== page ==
Star Trek: Strange New Worlds Just Referenced A Famous Star Trek: The Next Generation Two-Parter

This article contains major spoilers for the season finale of "Star Trek: Strange New Worlds."

"Star Trek: Strange New Worlds" has, until the season finale, titled "A Quality of Mercy," handled its fan service quite gently. Seeing as the show is stocked with recognizable characters and settings (Spock, Pike, Number One, Uhura, Dr. M'Benga, the original Enterprise), it can be said to stand as fan service as a whole. Beyond that, there have been a few notable references to extant Trek canon (a character from one of the "Star Trek" movies makes a brief cameo at the end of "The Serene Squall," for instance), but little else designed to make Trekkies salivate with recognition. 

Until "A Quality of Mercy," an episode that throws Captain Pike (Anson Mount) forward in time to the events of the 1966 "Star Trek" episode "Balance of Terror." To remind the reader, that was the episode where Captain Kirk (William Shatner) faced off against a mysterious Romulan ship, and had to use clever submarine-like tactics to outwit a cunning Romulan Commander (Mark Lenard). "A Quality of Mercy" is a full-bore, fan-placating "what if?" scenario, asking how that same episode might have played out if Pike — and not Kirk — was in the command chair. Dialogue is repeated, and familiar characters reappear, including an alternate Kirk (Paul Wesley). 

And because causality games and extrapolating alternate timelines are among a Trekkie's favorite activities, the Pike-in-Balance-of-Terror scenario also reflects changes in Trek's potential future canon. Over the course of "A Quality of Mercy," something happens to Spock (Ethan Peck) that would have adversely affected his ability to be a diplomat in the 24th century, stymieing his ability to negotiate peace between the Romulans and the Vulcans in the "Star Trek: The Next Generation" two-part episode "Unification"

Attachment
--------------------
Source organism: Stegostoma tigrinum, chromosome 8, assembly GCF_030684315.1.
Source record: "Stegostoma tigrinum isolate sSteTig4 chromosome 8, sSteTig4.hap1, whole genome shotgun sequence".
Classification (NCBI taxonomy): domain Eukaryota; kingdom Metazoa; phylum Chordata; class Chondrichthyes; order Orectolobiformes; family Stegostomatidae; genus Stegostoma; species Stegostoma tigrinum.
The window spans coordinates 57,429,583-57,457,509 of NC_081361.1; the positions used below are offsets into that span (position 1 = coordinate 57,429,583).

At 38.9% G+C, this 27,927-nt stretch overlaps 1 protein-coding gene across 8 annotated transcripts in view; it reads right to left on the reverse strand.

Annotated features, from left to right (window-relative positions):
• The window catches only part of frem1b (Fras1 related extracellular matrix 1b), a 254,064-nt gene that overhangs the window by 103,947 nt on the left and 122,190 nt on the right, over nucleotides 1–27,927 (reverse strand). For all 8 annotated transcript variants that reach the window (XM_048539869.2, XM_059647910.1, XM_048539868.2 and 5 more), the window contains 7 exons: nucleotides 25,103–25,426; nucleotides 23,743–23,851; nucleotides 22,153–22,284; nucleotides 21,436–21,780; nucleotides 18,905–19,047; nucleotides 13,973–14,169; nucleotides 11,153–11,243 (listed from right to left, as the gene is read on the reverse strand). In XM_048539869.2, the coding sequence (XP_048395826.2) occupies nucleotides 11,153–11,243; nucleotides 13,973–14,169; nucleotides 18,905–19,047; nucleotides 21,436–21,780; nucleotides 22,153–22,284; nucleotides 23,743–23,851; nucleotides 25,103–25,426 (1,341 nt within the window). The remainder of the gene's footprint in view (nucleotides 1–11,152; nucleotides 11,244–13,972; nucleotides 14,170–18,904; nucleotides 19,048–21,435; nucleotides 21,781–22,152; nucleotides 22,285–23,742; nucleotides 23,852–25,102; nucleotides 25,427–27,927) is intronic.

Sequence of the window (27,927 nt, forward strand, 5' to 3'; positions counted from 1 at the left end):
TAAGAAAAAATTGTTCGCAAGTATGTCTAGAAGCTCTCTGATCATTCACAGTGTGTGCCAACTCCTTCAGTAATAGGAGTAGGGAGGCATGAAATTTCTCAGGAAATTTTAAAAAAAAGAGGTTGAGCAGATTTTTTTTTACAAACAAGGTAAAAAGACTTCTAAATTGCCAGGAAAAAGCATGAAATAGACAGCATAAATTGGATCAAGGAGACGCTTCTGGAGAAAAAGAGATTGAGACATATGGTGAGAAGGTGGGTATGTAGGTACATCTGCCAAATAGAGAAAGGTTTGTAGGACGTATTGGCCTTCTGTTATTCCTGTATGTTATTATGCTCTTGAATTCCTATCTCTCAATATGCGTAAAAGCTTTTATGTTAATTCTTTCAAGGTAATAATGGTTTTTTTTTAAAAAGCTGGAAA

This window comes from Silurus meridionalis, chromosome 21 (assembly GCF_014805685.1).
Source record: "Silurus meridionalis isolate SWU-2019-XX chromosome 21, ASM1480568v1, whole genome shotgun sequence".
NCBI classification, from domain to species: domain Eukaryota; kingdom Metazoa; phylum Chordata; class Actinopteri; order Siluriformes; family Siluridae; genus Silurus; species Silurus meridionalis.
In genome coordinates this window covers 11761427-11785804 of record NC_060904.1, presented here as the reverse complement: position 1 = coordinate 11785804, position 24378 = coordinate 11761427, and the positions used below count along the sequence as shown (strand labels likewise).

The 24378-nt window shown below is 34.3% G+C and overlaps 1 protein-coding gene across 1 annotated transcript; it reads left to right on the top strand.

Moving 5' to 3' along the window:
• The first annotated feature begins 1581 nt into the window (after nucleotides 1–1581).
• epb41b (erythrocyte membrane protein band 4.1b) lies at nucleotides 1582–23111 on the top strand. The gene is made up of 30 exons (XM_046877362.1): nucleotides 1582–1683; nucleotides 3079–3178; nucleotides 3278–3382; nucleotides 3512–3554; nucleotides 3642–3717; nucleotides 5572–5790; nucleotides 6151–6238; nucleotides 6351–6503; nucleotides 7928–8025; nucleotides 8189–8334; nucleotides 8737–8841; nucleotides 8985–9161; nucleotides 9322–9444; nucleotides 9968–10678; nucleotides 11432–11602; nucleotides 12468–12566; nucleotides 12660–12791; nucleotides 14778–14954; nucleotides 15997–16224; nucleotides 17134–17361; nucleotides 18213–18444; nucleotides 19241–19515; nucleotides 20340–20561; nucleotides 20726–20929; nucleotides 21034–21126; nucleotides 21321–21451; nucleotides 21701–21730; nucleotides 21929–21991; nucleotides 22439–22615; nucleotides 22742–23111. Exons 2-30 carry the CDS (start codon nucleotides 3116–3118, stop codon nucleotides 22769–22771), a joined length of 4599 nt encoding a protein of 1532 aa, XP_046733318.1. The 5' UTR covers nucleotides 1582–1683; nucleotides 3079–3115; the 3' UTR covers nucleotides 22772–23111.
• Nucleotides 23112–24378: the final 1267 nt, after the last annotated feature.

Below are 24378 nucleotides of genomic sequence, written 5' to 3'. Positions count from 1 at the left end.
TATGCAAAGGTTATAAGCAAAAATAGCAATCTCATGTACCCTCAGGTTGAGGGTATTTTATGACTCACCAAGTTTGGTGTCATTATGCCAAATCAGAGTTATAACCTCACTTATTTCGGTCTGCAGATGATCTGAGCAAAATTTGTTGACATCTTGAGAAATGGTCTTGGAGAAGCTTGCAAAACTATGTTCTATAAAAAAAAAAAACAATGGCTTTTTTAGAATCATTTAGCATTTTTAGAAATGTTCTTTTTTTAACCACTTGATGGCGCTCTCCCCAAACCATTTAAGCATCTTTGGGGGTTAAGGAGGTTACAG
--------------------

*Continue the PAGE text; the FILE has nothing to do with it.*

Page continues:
Unification, part I

"Star Trek: The Next Generation" was always somewhat reluctant to make direct references to the original "Star Trek." While at least one early episode of NextGen was a remake of an original series episode ("The Naked Now" was a remake of "The Naked Time"), and there was a notable cameo from DeForest Kelley in the NextGen pilot, the show was still determined to be manifestly its own entity. By the time the series had reached its fifth season, however, it had already established itself as the recognizable pop culture organism it sought to be, and was freer to incorporate characters from the original series more freely. Hence, the appearance of Spock (Leonard Nimoy) in a two-part episode about a potential peace treaty between Vulcans and their distant genetic cousins, the Romulans. 

"Unification" aired on November 4, 1991 and November 11, 1991, and features several significant Trek events. In the two-parter, we learn what Spock has been up to since his last appearance in "Star Trek V: The Final Frontier" ("Unification" aired shortly before the release of "Star Trek VI: The Undiscovered Country"), namely, that he has spent decades in secret talks with Romulan senators, preparing the Romulan government for a loosening of their strict rejection of Vulcans. Picard (Patrick Stewart) and Data (Brent Spiner) go to Romulus in disguise to contact Spock and let him know about the sudden death of his father Sarek (Mark Lenard, in his second significant Trek role). "Unification" also sees the return of Denise Crosby, now playing the villainous Sela, the adult, half-Romulan child of Tasha Yar from an alternate timeline (it's complicated, okay?).